11. 5-18
    12:31
    pm

    Cows are curious. The cows will amongst the attendees.
    Personally, I would mow a path to and around the wellsite.
    Have cold water or iced tea available.
    Scattering of ashes does not take long, and they sink in fast. Especially if windy.

  12. 5-18
    12:32
    pm

    I would ask the family member you previously talked with if anyone attending the “ceremony” has limitations maneuvering a high grassy field. If so, OFFER to weed whack a pathway – otherwise, tend to tasks as usual. You’ve clearly told them it’s a farm field with cows.

  13. 5-18
    12:44
    pm

    You’re already doing them a big favor by allowing them to come, even though it will inconvenience you and your cows. Anything else you do is gravy. A path would be nice, but only if it’s not, in any way, a hassle for you. [And I draw the line at refreshments of any kind. That’s way too much to ask.]

  14. 5-18
    12:46
    pm

    I too think it is very kind of you to let them come to honour their loved one in this way. I’ve been accused of being “over the top” and overthinking things but I know I would want a path weed wacked to the well, keeping folks from walking through wherever they pleased. I too would offer lemon-aide or ice-water and I might even have a nice bouquet of wild flowers at the site. Keeping the cows from getting too close is very thoughtful. Good karma coming your way indeed!

  15. 5-18
    12:59
    pm

    Hmmm. Guess I’m with the mow a small path crowd. It just limits where they will be inclined to stray. Maybe a very small area (like double the width of the path?) in front of the well for them to sort of congregate.

    Nothing special – but a reasonable precaution.

  16. 5-18
    1:00
    pm

    I think you should do whatever you would like to have done for you if you were in their shoes. You will never know what they “expect” unless you ask, but I’m sure whatever you do will be greatly appreciated. Just do what feels right for you. You’ve got a sweet heart ,Suzanne.

  17. 5-18
    1:01
    pm

    Suzanne, I hardly ever comment, but this reached out and grabbed me.My husband was an outdoorsman,a hunter.He was adamant about how his remains were to be handled when his time came.He wanted to be cremated and his ashes scattered in his favorite hunting spot.My son knew exactly where it was, and he and I trooped through knee high grass to get to it, down a creek bank, under a big tree.The peace I had,honoring his wishes, stays with me.I did what he wanted the way he wanted it.No frills, no special accomodations.You don’t have to do anything.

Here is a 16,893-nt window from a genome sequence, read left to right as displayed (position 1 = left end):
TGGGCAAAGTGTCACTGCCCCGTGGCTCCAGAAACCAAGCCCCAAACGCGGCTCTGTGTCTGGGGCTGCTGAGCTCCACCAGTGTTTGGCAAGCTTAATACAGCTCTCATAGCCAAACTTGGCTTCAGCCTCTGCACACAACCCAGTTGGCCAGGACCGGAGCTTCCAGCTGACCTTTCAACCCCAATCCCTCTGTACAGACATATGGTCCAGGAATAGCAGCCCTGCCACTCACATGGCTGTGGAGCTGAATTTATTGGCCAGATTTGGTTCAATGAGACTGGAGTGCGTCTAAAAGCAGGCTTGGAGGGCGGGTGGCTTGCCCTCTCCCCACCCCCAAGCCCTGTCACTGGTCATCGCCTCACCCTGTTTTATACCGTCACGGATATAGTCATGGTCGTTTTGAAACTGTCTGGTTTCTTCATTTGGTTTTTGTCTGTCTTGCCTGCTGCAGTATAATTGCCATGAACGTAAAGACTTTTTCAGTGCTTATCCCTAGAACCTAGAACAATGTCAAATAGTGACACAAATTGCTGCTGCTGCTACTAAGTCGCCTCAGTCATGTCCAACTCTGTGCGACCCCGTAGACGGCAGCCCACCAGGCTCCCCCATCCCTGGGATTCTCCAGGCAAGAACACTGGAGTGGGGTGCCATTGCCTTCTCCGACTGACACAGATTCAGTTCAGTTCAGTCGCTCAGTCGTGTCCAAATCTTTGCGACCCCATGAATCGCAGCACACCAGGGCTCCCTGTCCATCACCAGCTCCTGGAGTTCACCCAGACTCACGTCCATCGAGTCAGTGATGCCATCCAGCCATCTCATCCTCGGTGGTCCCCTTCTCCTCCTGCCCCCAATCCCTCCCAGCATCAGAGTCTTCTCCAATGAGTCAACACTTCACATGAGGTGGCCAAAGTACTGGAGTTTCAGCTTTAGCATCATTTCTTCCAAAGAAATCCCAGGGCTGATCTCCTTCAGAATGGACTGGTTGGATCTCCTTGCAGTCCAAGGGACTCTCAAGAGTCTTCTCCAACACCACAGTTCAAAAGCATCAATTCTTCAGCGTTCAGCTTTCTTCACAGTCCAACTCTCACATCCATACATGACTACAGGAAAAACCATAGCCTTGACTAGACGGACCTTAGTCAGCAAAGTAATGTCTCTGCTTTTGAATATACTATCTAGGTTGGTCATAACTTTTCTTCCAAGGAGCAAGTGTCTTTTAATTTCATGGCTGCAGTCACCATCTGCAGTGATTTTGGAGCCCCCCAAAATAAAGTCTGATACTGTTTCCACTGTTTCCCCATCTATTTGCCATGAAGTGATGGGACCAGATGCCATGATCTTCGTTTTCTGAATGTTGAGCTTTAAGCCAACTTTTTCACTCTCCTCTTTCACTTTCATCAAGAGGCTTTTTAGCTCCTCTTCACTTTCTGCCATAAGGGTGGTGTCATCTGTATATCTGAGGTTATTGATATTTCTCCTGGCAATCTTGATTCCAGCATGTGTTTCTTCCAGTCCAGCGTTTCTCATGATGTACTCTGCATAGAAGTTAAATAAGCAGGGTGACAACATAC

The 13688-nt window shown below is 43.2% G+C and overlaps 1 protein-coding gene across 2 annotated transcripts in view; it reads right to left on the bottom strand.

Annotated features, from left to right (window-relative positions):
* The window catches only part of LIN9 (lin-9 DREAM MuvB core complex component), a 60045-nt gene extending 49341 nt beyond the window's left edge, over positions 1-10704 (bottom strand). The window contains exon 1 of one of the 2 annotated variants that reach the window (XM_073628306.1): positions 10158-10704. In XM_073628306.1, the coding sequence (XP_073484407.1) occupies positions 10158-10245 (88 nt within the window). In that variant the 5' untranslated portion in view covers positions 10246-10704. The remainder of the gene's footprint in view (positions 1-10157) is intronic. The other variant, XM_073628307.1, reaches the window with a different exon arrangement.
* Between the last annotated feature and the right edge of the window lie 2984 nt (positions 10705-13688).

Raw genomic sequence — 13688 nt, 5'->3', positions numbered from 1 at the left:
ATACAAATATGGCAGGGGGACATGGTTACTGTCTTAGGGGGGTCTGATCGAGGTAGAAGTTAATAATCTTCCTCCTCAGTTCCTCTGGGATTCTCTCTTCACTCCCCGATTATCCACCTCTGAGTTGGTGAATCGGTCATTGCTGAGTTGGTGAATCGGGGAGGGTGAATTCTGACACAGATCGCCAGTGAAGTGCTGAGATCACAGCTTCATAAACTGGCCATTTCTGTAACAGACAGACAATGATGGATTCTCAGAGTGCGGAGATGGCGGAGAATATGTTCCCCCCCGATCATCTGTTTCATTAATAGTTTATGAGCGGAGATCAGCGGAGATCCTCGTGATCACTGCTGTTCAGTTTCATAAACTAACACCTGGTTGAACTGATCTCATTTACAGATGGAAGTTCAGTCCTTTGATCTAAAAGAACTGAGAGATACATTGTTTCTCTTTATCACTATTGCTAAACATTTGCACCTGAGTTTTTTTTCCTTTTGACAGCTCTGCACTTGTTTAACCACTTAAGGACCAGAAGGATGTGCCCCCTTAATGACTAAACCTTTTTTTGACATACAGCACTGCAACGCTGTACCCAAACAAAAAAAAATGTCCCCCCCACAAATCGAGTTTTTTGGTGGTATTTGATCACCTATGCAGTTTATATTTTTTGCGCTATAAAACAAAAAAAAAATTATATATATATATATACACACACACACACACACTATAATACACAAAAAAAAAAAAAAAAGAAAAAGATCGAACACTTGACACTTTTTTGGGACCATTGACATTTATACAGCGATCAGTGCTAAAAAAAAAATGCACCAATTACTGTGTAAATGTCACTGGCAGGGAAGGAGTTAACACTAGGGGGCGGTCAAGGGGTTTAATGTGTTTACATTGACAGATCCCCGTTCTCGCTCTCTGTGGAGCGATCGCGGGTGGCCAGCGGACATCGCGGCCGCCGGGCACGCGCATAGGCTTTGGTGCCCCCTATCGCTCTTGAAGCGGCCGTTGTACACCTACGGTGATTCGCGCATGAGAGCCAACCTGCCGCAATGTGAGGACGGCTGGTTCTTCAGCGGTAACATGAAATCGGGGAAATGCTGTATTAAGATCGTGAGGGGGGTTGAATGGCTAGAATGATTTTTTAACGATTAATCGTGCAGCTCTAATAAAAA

18. 5-18
    1:23
    pm

    Dont sweat it. You have done them a great favor by granting their request. Tell them to be careful and you are done. You do seem to get into the strangest situations!! I like the idea of scattering ashes. Just seems the appropriate thing to do. :happyflower:

  19. 5-18
    1:56
    pm

    I guess if that was me scattering my beloveds ashes in a field, I would not expect there to be any mowed path. But in case it’s a rocky or uneven area of ground, I would think about clearing a small path to the site. I was wondering if it would be wise to have a liability release form signed by someone representing the family. You just never know(I’m Canadian,a very cautious group of people).

  20. 5-18
    2:21
    pm

    After reading all the comments I think it might be best to mow a strip of grass. Seeing as how your dogs are pretty big and you can barely see them in the picture it might be a good idea. Then they can decide where they want the ashes to be spread, either on the path or in the grass. Just a little strip should be suffice.
    I also like the idea of a few wildflowers there, I think that would be a perfect touch and the family would like it very much.
    I don’t think, however, that you need to be there offering ice tea and water. That would be weird for you, and they will have their own drinks in their vehicle. Plus, they’ll likely be there for 20 minutes.
    You giving them the okay to be there is thoughtful enough. Anything you do they’ll appreciate.

  21. 5-18
    2:23
    pm

    Personally, I think “Patton #1” should be the name of the first cabin or tent site at Sassafras Farm!

  22. 5-18
    2:58
    pm

    Suzanne, my Daddy leased, grew, cut and baled hay himself from various land owners for many years after he “retired”. When he became terminal, he stated that he wanted to be cremated and his ashes spread in a particular hay field that he so loved to work. When I go home and pass by that field, I can feel the love, peace and happiness there, especially when I see the cows grazing and new calves running around in the warm sunshine. You need not do anything. Your gift to the family will warm their hearts for many generations and they appreciate it. :hug:

  23. 5-18
    3:03
    pm

    I agree with Pat (comment #8). Since you have granted them permission to honor their loved one in this manner on your property it would be a further kindness to mow a pathway to the site.

  24. 5-18
    3:30
    pm

    wow, just add funeral director to your already long list of jobs! if i were you, i would get in my car right before they are to arrive and stay gone for about an hour and then come back. i wouldn’t do anything…this is their loved one and their ‘funeral’. if they had concerns about the condition of where they wanted to have it, surely they would have asked. if you aren’t there you won’t have to see how it plays out and you would be respecting their privacy as well…no pun intended!

  25. 5-18
    3:48
    pm

    Suzanne, could you call your cousin, or one of the men who have been working around the farm, and have them weed wack a path-don’t think your mower will go through the high grass. It would be nice to have a cleared path because if they fell and got hurt, it is on your land :/ Better yet, have them release the ashes in one of the flower beds-I’m sure she loved flowers too :purpleflower: